In addition, the HVAC system kept all four passengers comfortable, with the rear passengers having their own controls.

At the other end of the spectrum, when I was called on to babysit over the weekend, we were able to fit my grandson’s car seat in the back quickly and remove it just as quickly. The sunroof provided extra entertainment for him.

The front seats were power-adjustable, with unique seat top-mounted switches controlling height, fore and aft movement, and seatback angle. The leather-faced seats were also heated – a bonus. 

In between the two front seats was an armrest/console that was somewhat confusing. On top were two armrests that were adjustable fore and aft for the passengers’ comfort. These could also be lifted individually to provide small storage areas.  Both could be lifted to expose a larger storage compartment below that was large enough to hold a CD collection, for example.

I liked the instrument panel on the FX35. The dials were white on black with clear markings. In the center of the dash was an information panel that provided a wealth of information, but our tester did not have the optional navigation system. The non-navigation display was lighted in orange, and we learned to use it and maneuver through it easily.  The optional navigation replaces this screen with a full-color display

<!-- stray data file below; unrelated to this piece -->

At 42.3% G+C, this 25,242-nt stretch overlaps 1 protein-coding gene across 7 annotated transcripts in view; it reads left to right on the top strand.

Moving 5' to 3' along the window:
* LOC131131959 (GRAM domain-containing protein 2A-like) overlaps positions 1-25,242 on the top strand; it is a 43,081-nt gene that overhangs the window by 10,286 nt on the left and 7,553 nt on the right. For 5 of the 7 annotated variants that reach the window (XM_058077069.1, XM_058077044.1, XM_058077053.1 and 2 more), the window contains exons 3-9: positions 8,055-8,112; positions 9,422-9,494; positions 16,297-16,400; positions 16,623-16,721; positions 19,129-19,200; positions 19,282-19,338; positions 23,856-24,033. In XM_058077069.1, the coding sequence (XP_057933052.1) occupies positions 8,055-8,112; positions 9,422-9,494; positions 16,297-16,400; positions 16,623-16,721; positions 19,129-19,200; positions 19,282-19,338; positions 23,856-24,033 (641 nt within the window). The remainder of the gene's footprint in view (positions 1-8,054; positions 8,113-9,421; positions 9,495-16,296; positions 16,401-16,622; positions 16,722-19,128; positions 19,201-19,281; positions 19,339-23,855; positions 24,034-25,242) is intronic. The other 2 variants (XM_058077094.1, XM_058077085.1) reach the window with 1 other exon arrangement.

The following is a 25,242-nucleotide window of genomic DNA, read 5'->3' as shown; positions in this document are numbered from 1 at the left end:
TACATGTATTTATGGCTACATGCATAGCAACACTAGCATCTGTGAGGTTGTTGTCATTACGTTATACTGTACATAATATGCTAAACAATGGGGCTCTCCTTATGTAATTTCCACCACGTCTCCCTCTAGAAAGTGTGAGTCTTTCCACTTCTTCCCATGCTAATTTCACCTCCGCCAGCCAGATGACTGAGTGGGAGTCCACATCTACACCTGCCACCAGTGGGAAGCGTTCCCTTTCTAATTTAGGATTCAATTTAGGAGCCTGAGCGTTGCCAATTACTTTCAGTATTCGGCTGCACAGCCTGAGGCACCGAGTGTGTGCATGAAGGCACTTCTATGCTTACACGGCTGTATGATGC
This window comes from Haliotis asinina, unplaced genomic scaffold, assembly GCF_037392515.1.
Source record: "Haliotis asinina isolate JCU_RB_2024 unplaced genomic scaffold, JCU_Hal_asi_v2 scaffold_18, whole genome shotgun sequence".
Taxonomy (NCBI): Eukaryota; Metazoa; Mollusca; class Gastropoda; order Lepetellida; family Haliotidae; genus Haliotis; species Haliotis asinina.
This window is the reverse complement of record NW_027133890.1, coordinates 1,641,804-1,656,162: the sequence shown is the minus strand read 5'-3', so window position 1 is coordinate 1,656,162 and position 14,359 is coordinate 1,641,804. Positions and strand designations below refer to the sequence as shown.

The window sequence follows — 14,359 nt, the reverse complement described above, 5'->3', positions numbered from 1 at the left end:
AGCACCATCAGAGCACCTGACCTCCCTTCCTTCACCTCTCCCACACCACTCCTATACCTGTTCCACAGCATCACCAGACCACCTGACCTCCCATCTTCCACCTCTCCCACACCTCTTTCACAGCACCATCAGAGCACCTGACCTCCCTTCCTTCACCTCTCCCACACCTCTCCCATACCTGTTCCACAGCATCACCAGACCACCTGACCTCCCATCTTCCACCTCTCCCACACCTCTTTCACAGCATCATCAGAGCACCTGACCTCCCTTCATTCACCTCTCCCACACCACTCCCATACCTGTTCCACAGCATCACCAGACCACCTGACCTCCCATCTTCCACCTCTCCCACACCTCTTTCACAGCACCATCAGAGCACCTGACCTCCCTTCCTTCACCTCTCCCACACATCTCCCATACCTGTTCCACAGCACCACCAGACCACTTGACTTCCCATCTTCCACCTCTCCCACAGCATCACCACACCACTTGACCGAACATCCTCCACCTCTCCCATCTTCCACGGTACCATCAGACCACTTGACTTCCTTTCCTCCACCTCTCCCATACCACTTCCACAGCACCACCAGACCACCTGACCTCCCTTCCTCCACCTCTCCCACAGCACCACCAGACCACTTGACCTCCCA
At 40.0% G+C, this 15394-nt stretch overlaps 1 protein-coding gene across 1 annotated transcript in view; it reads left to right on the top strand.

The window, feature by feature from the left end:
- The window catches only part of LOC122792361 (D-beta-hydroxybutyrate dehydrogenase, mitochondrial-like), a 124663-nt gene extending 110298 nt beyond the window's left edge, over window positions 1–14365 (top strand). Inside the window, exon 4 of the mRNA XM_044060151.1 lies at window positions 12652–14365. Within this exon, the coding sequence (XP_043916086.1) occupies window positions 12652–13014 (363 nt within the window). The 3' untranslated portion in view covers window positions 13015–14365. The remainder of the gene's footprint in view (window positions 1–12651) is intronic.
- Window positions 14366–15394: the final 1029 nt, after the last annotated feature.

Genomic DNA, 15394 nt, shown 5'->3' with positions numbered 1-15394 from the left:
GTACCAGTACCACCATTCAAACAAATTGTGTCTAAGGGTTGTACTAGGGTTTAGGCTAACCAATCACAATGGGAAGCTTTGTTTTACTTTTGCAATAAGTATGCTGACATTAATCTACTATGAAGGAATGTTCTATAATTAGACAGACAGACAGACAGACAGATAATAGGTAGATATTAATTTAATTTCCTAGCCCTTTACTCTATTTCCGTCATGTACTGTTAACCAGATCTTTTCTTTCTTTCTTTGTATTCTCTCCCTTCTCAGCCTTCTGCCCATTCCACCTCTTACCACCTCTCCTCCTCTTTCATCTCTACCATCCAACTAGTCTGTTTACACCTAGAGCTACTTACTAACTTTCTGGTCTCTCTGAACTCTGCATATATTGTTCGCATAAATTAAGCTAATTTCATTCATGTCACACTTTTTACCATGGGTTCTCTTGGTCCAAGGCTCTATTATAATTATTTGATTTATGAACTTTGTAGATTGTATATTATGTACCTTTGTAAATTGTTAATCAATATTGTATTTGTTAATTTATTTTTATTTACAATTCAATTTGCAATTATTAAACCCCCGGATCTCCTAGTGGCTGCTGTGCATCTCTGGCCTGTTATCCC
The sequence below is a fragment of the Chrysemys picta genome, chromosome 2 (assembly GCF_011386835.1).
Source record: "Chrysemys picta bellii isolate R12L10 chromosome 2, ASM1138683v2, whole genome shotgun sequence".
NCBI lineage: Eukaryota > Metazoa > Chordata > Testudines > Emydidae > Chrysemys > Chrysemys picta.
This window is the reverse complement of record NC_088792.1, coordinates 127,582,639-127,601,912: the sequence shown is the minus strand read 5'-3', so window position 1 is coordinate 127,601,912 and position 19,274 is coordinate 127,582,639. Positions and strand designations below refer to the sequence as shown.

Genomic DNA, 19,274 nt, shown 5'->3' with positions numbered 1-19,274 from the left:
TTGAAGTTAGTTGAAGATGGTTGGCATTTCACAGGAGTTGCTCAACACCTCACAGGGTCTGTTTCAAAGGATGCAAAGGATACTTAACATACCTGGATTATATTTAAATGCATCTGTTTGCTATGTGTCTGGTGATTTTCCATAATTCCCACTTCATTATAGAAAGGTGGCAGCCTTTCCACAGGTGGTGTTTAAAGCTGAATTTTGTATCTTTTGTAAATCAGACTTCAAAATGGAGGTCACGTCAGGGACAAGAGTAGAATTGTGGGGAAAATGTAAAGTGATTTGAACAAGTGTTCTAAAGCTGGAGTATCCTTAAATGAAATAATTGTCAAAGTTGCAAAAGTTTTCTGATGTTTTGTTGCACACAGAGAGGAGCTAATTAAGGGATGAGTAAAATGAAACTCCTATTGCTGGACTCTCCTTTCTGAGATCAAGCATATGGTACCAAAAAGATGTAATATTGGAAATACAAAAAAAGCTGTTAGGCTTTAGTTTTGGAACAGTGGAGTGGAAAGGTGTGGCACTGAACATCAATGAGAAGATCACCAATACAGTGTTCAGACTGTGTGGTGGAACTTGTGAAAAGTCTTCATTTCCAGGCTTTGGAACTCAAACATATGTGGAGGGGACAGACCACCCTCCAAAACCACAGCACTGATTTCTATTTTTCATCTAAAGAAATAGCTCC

In the console were two large cupholders that would accommodate Big-Gulps or large bottles of water, and of course in the center of the console was Infiniti’s trademark analog clock.

Handling and steering feel were first-rate with flat cornering and excellent tire grip.  This was due to fairly stiff spring rates which gave our test car a firm and, on some road surfaces, a hard ride

Infiniti’s FX35 has tough competition in a growing field. But there is no doubt in my mind that it is the equal of current competition, both in styling and performance.


Engine Type3.5 liter double overhead cam (DOHC) 24 valve V-6 with variable valve timing
Horsepower280 @ 6200 RPM
Torque270 @ 4800 RPM
Fuel RecommendedPremium Unleaded.
Transmission & Drive5-speed electronically-controlled automatic with manual shift mode

rear-wheel drive or optional all-wheel drive

Tires – StandardP265/60R18 all-season tires
Overall Length189.1″
Turning Diameter38.7 ft Curb to Curb
Curb Weight4,056 lbs.
Fuel Tank23.8 Gals.
Miles Per GallonEPA city 17, hwy 23. 
Towing Capacity3,500 lbs.
Base Price$34,350 plus $545 destination charge 

2004 Infiniti FX35

Standard Equipment

Major Available Options


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John A. Heilig Jr.

Automotive Expert

John has been an automotive journalist and historian for more than 20 years. Since 1982 he has written "The Auto Page," a self-syndicated weekly new automotive review column that appears in a dozen papers and two Internet sites. Mr. Heilig has recently begun a car care column that is to be distributed to papers nationally through the Associated Press.